Common Prostate Cancer Treatment May Increase Alzheimer's Risk
Prostate cancer patients on androgen deprivation therapy (ADT), a treatment that reduces levels of male hormones, may be at a greater risk of developing dementia, according to a recent study.
From a sample of about 17,000 patients with prostate cancer--2,300 of whom had received ATD--researchers found that just about 1 percent (125 patients) had Alzheimer's disease. Those who had undergone ADT were at an 88 percent increased risk of dementia and men treated for over 12 months had more than double the risk of dementia when compared to those who had not received the treatment.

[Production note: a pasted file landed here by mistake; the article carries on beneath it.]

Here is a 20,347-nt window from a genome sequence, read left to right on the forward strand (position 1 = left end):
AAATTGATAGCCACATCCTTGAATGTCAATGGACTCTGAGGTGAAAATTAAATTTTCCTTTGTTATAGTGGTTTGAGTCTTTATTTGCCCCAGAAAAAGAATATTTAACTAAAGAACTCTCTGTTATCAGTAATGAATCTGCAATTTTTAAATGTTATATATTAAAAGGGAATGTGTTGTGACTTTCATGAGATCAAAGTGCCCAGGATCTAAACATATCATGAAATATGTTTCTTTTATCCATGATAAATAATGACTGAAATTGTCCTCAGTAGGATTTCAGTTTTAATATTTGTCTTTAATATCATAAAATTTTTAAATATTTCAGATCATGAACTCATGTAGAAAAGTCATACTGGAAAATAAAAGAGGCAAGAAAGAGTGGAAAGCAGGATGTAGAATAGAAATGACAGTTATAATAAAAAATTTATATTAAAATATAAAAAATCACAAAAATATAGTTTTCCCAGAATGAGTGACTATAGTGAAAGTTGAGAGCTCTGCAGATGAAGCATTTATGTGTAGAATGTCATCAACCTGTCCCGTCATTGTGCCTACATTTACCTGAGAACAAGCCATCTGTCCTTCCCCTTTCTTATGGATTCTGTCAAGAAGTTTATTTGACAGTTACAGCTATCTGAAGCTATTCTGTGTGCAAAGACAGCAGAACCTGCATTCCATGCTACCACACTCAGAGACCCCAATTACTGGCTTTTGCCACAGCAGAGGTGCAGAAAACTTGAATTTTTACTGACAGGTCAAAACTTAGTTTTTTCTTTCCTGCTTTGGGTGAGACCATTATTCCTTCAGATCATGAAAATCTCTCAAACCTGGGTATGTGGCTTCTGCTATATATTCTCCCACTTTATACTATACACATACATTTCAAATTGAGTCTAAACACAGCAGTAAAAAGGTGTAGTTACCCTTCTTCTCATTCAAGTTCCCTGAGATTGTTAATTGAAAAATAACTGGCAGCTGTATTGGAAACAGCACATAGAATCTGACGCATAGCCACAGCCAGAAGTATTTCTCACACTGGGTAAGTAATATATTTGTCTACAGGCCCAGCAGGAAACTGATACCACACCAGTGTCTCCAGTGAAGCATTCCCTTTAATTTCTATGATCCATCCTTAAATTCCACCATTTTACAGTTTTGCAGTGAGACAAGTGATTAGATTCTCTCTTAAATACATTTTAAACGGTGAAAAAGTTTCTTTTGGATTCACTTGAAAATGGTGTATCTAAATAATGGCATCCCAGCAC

"The association found in this study should be evaluated in the context of the overall treatment choices available to any specific patient," said researcher Nigam Shah of Stanford.
As hormone therapy is typically only for patients with more advanced prostate cancer cases, researchers say it's unclear at this time whether the Alzheimer's risk of connected with the treatment or the severity of the illness.
The study is published in the Journal of Clinical Oncology.
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